If a little role-playing can spice up a marriage, can it do some good for a dying AmLaw 200 firm?

That’s the premise of a FutureFirm (pdf),

a game of strategy, skill, and endurance. The goal of the game is to craft a new law-firm business model that provides the best odds of your firm surviving and thriving 20 years into the future.

For those of us interested in Scenario Planning, this “game’s” real-world implications can lead to real solutions:

To add urgency to this climate, the weekend began with Anthony Kearns, the Australian lawyer, offering an amusing but sharply focused description of the American big firm landscape. Here’s what he sees:

1. The big firm bubble is about to burst. Choose your pin: angry clients; the exodus of talented people from the practice of law; the competition for associates that firms can’t afford; the increased competition for business between and among the firms.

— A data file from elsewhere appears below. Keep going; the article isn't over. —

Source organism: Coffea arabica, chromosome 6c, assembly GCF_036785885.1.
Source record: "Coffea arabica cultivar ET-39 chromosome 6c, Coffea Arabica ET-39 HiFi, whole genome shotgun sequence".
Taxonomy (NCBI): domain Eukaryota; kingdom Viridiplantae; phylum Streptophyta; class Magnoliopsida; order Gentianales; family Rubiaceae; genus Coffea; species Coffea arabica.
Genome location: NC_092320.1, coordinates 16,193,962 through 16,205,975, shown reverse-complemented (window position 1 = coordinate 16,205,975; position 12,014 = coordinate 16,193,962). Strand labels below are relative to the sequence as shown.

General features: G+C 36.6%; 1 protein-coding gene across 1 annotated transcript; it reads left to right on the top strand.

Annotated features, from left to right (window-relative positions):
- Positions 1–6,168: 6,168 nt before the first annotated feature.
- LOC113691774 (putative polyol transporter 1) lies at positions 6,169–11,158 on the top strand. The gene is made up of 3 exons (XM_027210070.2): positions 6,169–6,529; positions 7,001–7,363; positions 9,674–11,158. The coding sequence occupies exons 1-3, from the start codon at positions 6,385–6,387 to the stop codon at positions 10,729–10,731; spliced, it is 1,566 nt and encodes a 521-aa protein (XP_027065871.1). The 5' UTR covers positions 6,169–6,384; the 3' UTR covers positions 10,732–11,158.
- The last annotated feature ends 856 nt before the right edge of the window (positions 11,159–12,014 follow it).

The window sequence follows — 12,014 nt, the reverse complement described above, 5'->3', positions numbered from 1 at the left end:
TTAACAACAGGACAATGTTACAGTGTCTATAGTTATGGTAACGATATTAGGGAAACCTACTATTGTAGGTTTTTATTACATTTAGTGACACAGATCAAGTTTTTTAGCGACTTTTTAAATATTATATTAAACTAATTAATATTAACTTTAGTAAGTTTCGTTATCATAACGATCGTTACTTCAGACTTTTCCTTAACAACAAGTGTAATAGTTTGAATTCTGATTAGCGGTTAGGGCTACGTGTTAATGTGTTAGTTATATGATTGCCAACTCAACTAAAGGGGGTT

2. The prevalence of bigger and stronger in-house departments.
3. The presence of three generations in the law firm workplace.
4. The global financial crisis, which has broken the old relationships.
5. The utter failure of firms to differentiate themselves to clients or recruits. (And, I might add, to themselves.)

The areas of convergence, while not shocking, confirm the areas of concern that I, along with many of my peers, have been discussing:

  1. Associates – from salaries, to training, to billable hour requirements and more
  2. Clients – from alternative fee arrangements, to client service and relationships, to loyalty
  3. Partners – from commitment to the firm, to partnership structures

And as there is no singular problem which will lead to the dissolution of a law firm, there can be no singular solution we can point to as a panacea or cure.

Mauer School of Law professor William Henderson will publish a complete and detailed report of the exercise, and I, for one, will be excited to read it.